BAFT paper examines how to fix trade based money laundering challenge

A new report has said that increasing public and private sector partnership can help solve the problem of trade based money laundering.

Trade based money laundering is the process of disguising the proceeds of crime and moving value using trade transactions to legitimize their illegal origins. A study by Global Financial Integrity estimates that trade based money laundering to and from developing and emerging economies was between 14 and 24 percent of their total trade from 2005 to 2014. That makes it more than a trillion-dollar problem – not counting the potential damage done using the illicit funds.

The paper, called Combatting Trade Based Money Laundering – Rethinking the Approach, seeks to clarify bank-intermediated trade and banks’ ability to intercept illicit activity. It also explores ways that broader international trade stakeholders from both the private and public sectors can better align to help reduce trade based money laundering and terrorist financing without hindering international commerce and economic growth.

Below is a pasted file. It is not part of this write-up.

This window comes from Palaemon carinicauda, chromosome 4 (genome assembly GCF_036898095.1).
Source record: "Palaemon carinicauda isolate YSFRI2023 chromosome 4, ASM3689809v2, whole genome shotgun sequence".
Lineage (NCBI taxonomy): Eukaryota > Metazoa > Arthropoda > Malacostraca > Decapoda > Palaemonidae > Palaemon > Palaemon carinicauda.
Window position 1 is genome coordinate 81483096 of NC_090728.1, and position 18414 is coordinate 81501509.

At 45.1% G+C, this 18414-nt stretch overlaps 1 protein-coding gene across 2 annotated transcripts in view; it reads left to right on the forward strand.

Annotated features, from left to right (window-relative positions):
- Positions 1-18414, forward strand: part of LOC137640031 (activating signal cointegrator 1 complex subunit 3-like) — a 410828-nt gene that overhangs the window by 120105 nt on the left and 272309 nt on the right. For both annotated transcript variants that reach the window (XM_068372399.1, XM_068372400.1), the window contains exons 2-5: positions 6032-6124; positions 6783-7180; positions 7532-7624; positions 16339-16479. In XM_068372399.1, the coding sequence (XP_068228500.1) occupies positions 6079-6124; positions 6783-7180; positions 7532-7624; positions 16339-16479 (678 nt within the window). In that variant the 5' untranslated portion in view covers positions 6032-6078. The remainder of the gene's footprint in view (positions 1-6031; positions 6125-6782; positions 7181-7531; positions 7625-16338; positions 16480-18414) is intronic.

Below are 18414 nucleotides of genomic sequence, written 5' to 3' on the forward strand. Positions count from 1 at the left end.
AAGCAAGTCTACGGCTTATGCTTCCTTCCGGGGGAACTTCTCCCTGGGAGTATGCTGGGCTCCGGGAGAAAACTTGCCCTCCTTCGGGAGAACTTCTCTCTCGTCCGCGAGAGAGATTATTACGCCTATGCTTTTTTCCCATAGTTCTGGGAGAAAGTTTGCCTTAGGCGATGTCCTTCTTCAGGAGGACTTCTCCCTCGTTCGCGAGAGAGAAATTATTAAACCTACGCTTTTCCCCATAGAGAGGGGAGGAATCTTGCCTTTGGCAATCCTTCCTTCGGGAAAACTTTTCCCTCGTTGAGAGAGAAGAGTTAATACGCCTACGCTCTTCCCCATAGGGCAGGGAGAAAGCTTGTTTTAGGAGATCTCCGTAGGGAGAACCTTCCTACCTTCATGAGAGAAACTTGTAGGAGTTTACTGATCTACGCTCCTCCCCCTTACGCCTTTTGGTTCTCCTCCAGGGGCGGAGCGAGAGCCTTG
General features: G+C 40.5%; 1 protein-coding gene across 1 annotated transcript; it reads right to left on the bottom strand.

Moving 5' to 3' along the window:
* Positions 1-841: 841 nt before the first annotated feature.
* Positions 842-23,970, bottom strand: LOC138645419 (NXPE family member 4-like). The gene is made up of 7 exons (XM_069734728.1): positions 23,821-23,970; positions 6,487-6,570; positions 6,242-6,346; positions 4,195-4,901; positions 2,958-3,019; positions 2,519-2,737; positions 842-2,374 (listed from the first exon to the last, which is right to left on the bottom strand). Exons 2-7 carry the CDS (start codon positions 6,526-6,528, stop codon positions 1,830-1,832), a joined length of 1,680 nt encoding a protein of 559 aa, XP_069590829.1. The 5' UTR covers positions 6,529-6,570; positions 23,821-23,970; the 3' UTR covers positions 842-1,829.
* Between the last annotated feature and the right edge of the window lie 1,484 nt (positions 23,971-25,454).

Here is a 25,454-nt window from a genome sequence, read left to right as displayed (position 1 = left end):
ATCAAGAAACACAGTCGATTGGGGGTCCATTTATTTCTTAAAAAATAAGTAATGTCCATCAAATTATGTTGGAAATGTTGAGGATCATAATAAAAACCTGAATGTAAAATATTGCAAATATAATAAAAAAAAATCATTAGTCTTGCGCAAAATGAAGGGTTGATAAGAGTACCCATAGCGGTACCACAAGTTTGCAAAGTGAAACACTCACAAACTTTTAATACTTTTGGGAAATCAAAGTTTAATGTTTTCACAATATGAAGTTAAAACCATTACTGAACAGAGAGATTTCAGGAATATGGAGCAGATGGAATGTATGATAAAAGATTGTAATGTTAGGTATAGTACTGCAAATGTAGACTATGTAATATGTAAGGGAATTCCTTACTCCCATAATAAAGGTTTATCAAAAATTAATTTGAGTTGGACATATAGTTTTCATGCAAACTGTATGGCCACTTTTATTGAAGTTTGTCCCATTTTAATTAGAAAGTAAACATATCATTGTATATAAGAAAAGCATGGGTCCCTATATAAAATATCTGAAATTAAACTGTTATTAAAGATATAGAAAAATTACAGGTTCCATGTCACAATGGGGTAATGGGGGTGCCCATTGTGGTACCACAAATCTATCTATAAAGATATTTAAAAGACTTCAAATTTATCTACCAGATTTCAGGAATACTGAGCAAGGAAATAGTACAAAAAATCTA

“Some have likened trade based money laundering not to looking for a needle in a haystack, but rather, looking for the bad needle in a stack of needles,” said Tod Burwell, president and CEO of BAFT, the global financial services association for international transaction banking that developed the report.

“That’s why it is so important to get all stakeholders involved in international trade working together to thwart financial crime,” Burwell added.

The BAFT working group that developed the paper includes compliance, risk and product management experts from 14 financial institutions from the United States, Canada, Europe and Asia.